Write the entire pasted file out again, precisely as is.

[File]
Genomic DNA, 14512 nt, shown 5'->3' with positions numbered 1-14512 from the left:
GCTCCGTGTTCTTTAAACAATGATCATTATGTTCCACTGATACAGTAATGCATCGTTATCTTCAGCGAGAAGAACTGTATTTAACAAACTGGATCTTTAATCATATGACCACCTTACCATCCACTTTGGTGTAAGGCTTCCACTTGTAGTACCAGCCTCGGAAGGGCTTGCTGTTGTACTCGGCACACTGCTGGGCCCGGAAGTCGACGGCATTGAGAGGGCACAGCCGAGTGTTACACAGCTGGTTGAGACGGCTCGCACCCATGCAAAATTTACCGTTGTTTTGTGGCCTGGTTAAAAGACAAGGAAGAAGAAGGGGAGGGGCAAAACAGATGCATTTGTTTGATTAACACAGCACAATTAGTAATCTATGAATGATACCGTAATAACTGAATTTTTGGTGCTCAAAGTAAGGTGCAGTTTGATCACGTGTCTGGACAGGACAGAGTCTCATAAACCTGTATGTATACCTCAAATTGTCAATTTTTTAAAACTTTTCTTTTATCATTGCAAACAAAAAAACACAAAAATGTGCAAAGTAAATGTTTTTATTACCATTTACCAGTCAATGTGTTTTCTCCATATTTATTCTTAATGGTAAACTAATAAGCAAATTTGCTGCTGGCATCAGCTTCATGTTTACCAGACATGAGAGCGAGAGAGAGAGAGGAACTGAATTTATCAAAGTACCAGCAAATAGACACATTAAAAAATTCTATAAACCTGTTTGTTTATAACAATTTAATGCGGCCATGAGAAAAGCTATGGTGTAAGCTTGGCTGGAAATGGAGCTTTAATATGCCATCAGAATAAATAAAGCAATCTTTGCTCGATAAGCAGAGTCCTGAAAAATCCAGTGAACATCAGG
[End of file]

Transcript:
Genomic DNA, 14512 nt, shown 5'->3' with positions numbered 1-14512 from the left:
GCTCCGTGTTCTTTAAACAATGATCATTATGTTCCACTGATACAGTAATGCATCGTTATCTTCAGCGAGAAGAACTGTATTTAACAAACTGGATCTTTAATCATATGACCACCTTACCATCCACTTTGGTGTAAGGCTTCCACTTGTAGTACCAGCCTCGGAAGGGCTTGCTGTTGTACTCGGCACACTGCTGGGCCCGGAAGTCGACGGCATTGAGAGGGCACAGCCGAGTGTTACACAGCTGGTTGAGACGGCTCGCACCCATGCAAAATTTACCGTTGTTTTGTGGCCTGGTTAAAAGACAAGGAAGAAGAAGGGGAGGGGCAAAACAGATGCATTTGTTTGATTAACACAGCACAATTAGTAATCTATGAATGATACCGTAATAACTGAATTTTTGGTGCTCAAAGTAAGGTGCAGTTTGATCACGTGTCTGGACAGGACAGAGTCTCATAAACCTGTATGTATACCTCAAATTGTCAATTTTTTAAAACTTTTCTTTTATCATTGCAAACAAAAAAACACAAAAATGTGCAAAGTAAATGTTTTTATTACCATTTACCAGTCAATGTGTTTTCTCCATATTTATTCTTAATGGTAAACTAATAAGCAAATTTGCTGCTGGCATCAGCTTCATGTTTACCAGACATGAGAGCGAGAGAGAGAGAGGAACTGAATTTATCAAAGTACCAGCAAATAGACACATTAAAAAATTCTATAAACCTGTTTGTTTATAACAATTTAATGCGGCCATGAGAAAAGCTATGGTGTAAGCTTGGCTGGAAATGGAGCTTTAATATGCCATCAGAATAAATAAAGCAATCTTTGCTCGATAAGCAGAGTCCTGAAAAATCCAGTGAACATCAGG